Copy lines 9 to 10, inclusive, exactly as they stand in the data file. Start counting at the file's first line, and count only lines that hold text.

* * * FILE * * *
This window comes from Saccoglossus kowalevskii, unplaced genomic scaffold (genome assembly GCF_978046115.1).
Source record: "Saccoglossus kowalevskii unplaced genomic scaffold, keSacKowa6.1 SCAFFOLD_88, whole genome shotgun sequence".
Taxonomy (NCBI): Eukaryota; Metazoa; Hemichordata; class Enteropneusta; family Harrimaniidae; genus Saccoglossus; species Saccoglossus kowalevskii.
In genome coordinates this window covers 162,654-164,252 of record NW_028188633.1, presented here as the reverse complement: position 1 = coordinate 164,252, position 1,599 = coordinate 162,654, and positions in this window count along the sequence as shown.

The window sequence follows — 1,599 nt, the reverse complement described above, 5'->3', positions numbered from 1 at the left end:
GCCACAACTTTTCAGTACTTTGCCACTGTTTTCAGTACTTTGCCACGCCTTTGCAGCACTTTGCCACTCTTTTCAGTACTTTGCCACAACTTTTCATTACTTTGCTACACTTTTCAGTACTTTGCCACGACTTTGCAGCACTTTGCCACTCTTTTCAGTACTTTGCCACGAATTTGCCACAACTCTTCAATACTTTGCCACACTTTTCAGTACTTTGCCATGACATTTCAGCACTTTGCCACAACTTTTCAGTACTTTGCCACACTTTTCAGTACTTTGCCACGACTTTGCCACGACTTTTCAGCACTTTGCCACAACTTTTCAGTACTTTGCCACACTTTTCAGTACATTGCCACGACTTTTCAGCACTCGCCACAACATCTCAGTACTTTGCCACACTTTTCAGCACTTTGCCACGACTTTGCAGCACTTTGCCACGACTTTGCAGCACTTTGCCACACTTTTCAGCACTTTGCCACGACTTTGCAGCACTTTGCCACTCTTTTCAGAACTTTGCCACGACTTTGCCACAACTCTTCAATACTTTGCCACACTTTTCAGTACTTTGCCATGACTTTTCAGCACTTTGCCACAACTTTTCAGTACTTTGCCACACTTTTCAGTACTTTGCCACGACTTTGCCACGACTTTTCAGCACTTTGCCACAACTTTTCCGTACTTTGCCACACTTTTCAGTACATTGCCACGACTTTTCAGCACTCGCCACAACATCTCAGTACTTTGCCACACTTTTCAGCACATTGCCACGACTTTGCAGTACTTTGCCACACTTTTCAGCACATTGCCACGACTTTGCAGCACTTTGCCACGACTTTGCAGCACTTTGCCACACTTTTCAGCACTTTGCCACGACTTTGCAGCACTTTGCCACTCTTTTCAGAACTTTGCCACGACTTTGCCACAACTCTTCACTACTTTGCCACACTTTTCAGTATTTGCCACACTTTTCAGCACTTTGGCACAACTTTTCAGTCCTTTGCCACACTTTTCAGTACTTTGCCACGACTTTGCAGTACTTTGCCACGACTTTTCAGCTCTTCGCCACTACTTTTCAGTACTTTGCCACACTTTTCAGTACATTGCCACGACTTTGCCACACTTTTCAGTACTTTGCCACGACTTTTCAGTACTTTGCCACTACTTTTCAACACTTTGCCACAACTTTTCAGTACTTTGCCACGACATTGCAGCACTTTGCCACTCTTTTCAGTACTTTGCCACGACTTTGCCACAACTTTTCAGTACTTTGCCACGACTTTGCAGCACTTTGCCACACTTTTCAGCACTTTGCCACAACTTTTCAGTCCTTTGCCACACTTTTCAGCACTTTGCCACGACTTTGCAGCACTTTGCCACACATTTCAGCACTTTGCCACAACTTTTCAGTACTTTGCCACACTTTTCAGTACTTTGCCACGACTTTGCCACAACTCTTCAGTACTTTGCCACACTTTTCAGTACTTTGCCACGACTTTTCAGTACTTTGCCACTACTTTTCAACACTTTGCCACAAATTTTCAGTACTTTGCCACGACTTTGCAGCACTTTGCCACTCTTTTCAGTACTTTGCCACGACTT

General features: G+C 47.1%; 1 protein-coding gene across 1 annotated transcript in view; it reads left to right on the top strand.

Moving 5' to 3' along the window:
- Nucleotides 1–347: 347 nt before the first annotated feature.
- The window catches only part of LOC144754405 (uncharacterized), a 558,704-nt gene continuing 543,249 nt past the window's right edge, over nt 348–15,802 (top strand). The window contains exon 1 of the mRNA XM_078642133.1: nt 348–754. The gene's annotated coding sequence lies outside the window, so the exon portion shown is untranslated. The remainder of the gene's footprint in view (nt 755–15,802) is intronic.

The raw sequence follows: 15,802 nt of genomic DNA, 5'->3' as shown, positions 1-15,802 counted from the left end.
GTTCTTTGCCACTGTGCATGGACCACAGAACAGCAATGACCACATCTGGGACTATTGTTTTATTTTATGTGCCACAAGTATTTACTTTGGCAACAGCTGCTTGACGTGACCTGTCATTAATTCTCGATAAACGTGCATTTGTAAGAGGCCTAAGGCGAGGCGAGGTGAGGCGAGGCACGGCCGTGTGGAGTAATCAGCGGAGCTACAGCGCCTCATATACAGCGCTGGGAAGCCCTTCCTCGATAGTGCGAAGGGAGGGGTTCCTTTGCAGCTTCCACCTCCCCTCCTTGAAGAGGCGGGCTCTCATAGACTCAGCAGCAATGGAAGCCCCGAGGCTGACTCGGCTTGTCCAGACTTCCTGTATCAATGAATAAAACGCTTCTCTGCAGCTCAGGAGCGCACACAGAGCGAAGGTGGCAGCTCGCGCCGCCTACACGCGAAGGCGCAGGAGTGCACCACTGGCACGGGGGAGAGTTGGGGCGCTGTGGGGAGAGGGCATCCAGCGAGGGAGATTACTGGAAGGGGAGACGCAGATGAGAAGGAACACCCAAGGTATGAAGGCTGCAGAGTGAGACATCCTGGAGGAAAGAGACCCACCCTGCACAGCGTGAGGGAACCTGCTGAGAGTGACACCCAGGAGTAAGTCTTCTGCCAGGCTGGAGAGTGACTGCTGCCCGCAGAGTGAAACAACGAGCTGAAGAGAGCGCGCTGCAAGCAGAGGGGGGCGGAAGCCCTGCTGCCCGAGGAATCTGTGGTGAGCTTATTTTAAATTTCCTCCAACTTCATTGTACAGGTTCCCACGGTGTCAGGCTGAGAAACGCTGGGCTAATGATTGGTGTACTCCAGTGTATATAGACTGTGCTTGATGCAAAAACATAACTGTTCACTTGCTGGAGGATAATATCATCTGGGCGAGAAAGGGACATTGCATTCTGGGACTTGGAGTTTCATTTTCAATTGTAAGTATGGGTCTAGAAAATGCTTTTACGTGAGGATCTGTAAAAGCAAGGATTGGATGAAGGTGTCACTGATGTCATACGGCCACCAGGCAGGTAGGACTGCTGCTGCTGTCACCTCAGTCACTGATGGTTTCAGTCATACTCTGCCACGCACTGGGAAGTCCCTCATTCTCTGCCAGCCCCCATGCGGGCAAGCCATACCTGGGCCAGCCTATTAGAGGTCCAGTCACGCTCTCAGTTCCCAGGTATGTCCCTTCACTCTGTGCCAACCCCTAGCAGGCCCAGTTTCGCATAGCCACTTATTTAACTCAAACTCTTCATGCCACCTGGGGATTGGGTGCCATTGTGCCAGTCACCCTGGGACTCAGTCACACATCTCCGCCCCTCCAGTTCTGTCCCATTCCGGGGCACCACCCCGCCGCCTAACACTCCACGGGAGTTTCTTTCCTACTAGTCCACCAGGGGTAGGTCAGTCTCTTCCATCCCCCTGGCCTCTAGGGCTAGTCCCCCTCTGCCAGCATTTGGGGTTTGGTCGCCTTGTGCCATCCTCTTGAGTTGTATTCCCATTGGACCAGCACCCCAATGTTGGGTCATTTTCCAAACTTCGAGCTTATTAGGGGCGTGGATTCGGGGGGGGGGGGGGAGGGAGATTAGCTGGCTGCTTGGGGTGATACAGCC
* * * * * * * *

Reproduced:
- Nucleotides 1–347: 347 nt before the first annotated feature.
- The window catches only part of LOC144754405 (uncharacterized), a 558,704-nt gene continuing 543,249 nt past the window's right edge, over nt 348–15,802 (top strand). The window contains exon 1 of the mRNA XM_078642133.1: nt 348–754. The gene's annotated coding sequence lies outside the window, so the exon portion shown is untranslated. The remainder of the gene's footprint in view (nt 755–15,802) is intronic.